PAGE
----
Tuesday, November 25, 2014

Real Weddings: Erika and Gian

Photo courtesy of Emilie Inc.

For Erika and Gian’s rustic barn wedding in Maine, the couple wanted an invitation that was “simple but different and had both of our personalities in it.” With the help of family friend and stationer Wendy of Partners in Paper in New Jersey, it was just that: classic navy blue ink with a fun gold confetti liner and a gold painted edge.

“Watching it come to life was really fun,” Erika says, “and the way it expressed us as a couple was so spot on. I never knew paper could reflect personalities so well.”

The Bride, Erika

Tell me how you and your fiance met, and how did he propose? 

We met online in 2011. We were both living in Philadelphia, and we emailed for a while before we met up in person, making the meet-up easier already knowing we liked each other. Gian proposed on Martha's Vineyard at Gayhead Lighthouse after dinner at the Beach Plum Inn. It was just the two of us at night at the base of the lighthouse, making it quiet and romantic. Gian asked me to hold onto "something" while he got down on one knee. The "something" being the ring.

Photo courtesy of Emilie Inc.

What stationer did you use, and how was she helpful in the process of choosing your invitations?
We used Wendy Hansen at Partners in Paper in Westfield, New Jersey. She was great in helping us choose something that was simple but different and had both of our personalities in it. She took the time to get a feel for us as a couple and what our venue and whole feel of the wedding was going to be. She also pulled out books and let us just pick certain aspects of invites we liked and then put it all together later.  

Tell me about the process of choosing your wedding invitations — did you have something in mind going into your first appointment and did that change?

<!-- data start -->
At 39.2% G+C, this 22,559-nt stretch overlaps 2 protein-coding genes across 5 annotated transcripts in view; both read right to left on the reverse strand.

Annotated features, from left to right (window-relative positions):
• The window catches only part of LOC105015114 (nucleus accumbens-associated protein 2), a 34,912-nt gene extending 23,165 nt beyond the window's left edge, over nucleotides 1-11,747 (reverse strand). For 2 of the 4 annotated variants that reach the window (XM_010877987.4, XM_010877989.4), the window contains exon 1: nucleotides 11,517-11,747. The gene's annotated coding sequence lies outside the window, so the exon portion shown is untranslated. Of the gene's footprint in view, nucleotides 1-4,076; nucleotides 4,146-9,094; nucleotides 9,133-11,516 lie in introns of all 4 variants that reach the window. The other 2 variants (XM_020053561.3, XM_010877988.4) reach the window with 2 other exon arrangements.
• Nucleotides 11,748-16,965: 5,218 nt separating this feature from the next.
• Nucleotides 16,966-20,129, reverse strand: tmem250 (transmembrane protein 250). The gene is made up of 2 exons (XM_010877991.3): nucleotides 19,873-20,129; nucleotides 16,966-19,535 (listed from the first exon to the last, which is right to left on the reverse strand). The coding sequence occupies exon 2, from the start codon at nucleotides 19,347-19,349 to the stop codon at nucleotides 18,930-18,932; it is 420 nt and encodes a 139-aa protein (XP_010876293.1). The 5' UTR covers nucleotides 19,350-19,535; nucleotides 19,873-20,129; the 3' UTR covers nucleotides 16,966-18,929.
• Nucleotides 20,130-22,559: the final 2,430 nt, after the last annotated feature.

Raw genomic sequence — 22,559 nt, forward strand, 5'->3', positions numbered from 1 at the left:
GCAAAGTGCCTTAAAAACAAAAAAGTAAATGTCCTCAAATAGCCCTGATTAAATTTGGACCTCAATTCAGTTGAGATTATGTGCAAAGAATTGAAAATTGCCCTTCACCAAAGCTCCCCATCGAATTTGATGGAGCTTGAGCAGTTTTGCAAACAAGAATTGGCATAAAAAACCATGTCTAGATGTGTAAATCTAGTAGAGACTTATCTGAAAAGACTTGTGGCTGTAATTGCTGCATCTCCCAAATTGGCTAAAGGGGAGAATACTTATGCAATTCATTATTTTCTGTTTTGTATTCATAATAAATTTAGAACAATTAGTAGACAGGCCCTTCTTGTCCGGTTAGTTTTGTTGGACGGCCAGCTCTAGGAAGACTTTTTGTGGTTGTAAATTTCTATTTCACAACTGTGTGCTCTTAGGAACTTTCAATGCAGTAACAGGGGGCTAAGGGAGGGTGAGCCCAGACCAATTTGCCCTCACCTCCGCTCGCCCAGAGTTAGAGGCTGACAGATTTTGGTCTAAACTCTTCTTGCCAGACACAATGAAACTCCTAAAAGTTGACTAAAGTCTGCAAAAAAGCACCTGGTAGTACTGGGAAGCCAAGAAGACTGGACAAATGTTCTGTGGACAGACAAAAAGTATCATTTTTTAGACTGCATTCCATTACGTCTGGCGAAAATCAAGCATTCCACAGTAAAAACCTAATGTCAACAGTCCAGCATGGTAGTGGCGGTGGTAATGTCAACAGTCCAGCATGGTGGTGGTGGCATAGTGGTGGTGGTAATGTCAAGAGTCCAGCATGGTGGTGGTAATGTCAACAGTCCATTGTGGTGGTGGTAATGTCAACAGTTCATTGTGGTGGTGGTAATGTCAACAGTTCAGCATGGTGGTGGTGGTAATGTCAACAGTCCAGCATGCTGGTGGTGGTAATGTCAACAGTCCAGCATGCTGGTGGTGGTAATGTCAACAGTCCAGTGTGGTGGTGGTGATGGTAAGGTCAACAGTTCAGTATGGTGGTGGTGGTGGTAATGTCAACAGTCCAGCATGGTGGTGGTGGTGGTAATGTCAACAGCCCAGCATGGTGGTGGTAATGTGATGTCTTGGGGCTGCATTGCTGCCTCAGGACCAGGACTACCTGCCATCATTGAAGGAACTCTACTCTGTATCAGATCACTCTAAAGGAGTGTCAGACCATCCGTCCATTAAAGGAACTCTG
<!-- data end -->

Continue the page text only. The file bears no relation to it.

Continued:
I had a vague idea in my head about what I wanted. I have always loved paper and this part of the planning was exciting for me. I knew I wanted navy and it to be simple. Once we sat down and saw all of the options on how we could personalize it and make it our own the ideas came together very quickly. I loved the navy with the gold. 
Photo courtesy of Emilie Inc.
Describe the invitation suite you ended up with.
We ended up with a combination suite that we customized. I loved it because it was simple and elegant but also a little quirky and different with the gold confetti dot envelope liner and the gold edge on all the cards. The gold edge detail was something I really loved and when a friend noticed, it made me very happy to know those small details were recognized.

Photo courtesy of Emilie Inc.
Was there anything about the process you weren't expecting?
All of the options! I had no idea you could customize it so much. Anything is really possible. Watching it come to life was really fun, and the way it expressed us as a couple was so spot on. I never knew paper could reflect personalities so well. 

Photo courtesy of Emilie Inc.

Any advice for brides-to-be on the invitation process?
Enjoy the options and don't become overwhelmed by them. You will naturally gravitate towards what you like, so trust that.  

Tell us about your wedding! What was your favorite moment?
We got married at Flanagan Farm right outside Portland, Maine. My family has a house in Damariscotta, Maine so it felt natural for us to have it up there. The whole wedding had touches of navy and gold and was a very neutral palette.
Photo courtesy of Emilie Inc.
The reception took place in a restored barn that was very romantic and had a lot of character. Our wedding planner, Paula Cano from A Family Affair, made everything come to life. She took my vision and turned it into reality: Everywhere you looked there was something interesting to look at that had a trace of Gian and me.

I have two favorite moments: The first was right after the ceremony—the car ride with Gian to the farm. It was quiet and gave us a moment alone to realize that we were married! The second was when I gave my father a hanky with a special message embroidered on it right before we went to the church. His emotion made my heart feel so full.